At first reading, the translation was all right. At second reading, also okay, but nothing more than that. It is meticulously done and consistent, both of which are commendable, but in a way that empties the source text of its unique spirit. The authorial signature remains recognizable to some extent, but the depth to which the text is rooted in a typically Croatian, regional context has been neutralized, even undone.
At this point in my reading, the panel has yet to happen. I am still thinking about things to say, deconstructing the principal premises of the translation processes and their final results. At this point in my reading, I am both theoretically and practically aware that translation is a negotiation and a compromise in which, as Umberto Eco put it, both sides have to renounce something in order to gain something else, at mutual satisfaction, because you cannot have it all. So when I claim that the English translation of Perišić’s novel nullifies the local and the specific of the source by translating those elements into their close or distant equivalents in the target language and culture, that is a descriptive, rather than a judgmental, statement. Our Man in Iraq is a textbook example of one of the two translation methods in use since the early 19th century, which is also a favorite in English-speaking countries: domestication in relation to the target language. The philosophy behind the method is simple: we will let the readers be, and bring the author to them, in a way that they can grasp without too much musing and too many lengthy footnotes. And that is a legitimate way to do it, especially if consistently pulled together. But by no means is it the only way.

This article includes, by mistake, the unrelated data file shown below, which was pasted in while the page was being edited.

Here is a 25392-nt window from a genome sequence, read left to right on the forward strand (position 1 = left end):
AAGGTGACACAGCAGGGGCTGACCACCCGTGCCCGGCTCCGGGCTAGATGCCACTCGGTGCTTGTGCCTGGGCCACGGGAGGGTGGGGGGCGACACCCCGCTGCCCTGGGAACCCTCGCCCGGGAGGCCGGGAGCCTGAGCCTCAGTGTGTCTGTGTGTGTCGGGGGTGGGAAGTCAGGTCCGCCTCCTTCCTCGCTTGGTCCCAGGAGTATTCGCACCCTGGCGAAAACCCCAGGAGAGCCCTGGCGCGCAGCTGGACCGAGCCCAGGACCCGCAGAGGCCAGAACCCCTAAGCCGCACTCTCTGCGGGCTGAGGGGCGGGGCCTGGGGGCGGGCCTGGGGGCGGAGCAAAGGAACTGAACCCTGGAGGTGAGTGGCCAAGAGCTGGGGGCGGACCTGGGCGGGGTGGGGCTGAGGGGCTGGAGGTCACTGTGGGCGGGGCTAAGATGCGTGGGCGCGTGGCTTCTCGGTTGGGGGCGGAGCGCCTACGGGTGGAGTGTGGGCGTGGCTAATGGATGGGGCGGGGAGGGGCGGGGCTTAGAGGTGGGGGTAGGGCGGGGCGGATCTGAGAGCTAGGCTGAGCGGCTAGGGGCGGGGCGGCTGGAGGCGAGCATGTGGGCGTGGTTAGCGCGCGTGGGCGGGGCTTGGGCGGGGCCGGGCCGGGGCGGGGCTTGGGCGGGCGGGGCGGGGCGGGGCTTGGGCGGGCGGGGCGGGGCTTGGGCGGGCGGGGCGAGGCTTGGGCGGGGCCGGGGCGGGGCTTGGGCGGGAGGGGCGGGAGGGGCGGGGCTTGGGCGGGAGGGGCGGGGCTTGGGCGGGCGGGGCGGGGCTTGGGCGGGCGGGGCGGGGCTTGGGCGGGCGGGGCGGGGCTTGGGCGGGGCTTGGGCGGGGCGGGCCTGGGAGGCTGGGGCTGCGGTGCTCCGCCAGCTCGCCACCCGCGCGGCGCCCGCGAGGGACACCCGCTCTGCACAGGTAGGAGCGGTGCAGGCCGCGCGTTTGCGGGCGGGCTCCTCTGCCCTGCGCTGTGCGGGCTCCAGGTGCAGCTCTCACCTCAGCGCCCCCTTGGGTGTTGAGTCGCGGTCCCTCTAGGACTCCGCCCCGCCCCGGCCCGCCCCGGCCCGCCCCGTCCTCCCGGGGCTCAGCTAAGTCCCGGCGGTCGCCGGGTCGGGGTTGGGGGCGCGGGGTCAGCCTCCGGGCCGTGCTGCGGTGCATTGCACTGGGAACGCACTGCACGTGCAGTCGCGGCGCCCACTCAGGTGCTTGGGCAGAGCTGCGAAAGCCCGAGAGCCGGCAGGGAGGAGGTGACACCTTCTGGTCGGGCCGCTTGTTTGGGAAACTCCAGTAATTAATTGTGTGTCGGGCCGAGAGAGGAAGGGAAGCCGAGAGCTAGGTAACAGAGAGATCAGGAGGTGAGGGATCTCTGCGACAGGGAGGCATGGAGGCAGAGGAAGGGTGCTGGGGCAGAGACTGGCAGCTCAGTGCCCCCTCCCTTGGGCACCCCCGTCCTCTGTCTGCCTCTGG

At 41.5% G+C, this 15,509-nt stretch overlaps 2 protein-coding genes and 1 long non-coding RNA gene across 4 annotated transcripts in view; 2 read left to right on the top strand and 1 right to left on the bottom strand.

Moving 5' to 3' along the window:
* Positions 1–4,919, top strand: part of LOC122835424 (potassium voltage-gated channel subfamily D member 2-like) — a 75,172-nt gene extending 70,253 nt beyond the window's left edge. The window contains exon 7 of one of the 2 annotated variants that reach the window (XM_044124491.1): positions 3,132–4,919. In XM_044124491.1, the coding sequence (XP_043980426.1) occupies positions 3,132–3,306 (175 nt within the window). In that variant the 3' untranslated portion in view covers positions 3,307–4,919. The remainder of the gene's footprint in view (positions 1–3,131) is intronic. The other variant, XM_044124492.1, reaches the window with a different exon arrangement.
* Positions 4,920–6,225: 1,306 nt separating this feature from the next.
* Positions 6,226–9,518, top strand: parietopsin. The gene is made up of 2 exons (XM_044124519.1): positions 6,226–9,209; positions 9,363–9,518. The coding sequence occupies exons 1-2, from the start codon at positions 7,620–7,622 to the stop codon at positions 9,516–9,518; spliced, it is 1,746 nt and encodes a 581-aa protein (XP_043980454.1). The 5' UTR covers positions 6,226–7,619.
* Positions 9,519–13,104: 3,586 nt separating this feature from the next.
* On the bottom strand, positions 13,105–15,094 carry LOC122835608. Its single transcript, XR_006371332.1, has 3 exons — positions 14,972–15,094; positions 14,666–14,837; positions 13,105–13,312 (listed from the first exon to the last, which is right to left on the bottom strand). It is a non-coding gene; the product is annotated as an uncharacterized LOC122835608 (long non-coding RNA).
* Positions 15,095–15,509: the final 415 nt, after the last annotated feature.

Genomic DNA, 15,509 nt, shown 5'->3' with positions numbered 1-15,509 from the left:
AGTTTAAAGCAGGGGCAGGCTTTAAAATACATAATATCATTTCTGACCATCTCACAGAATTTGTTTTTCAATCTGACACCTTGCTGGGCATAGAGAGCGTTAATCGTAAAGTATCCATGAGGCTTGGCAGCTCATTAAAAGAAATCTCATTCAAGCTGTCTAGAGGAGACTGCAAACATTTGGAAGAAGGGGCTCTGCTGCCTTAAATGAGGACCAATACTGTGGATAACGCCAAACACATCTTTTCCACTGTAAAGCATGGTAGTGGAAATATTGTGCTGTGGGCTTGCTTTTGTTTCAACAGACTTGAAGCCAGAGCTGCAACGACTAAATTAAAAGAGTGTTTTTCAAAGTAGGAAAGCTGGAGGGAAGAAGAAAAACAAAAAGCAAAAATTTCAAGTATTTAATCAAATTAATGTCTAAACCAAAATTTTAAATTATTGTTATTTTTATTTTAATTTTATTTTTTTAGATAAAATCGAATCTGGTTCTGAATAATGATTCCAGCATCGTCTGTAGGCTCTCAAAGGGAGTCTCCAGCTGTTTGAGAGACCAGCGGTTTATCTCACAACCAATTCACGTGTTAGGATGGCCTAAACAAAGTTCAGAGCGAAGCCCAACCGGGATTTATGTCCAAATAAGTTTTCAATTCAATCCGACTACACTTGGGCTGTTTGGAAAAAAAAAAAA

And it is so fantastic that it is not the only way, and wonderful that there are layers to be revealed and options to be competently and vividly discussed—I was so looking forward to it. I expected a tasty discussion, made of a pinch of theory, a cup or two of translation practice and a whole bowl of referencing to what the author and the publisher would have to say, exultant about the opportunity to make the translation process visible. But it did not turn out quite the way I expected.
What with translation
But let us start from the end. In the quiet words of the moderator, this was a metapanel. Which meant that the conclusion was not so much about what was said as was about the amount of time and space the individual speakers were given. It was only right, or at least expected, that most of the questions would be directed to the author. The publisher also had a whole lot to say and repeatedly referred back—and forth—to the writer, while the translator patiently sat and waited for her turn. And thought to herself, what do you make of this, huh, Mr. Lawrence Venuti? Maybe you were not so clever after all! You’d better rethink your idea of hiding the act of translation, and especially your claim that good translations mean the total disappearance of translator. Because, here I am!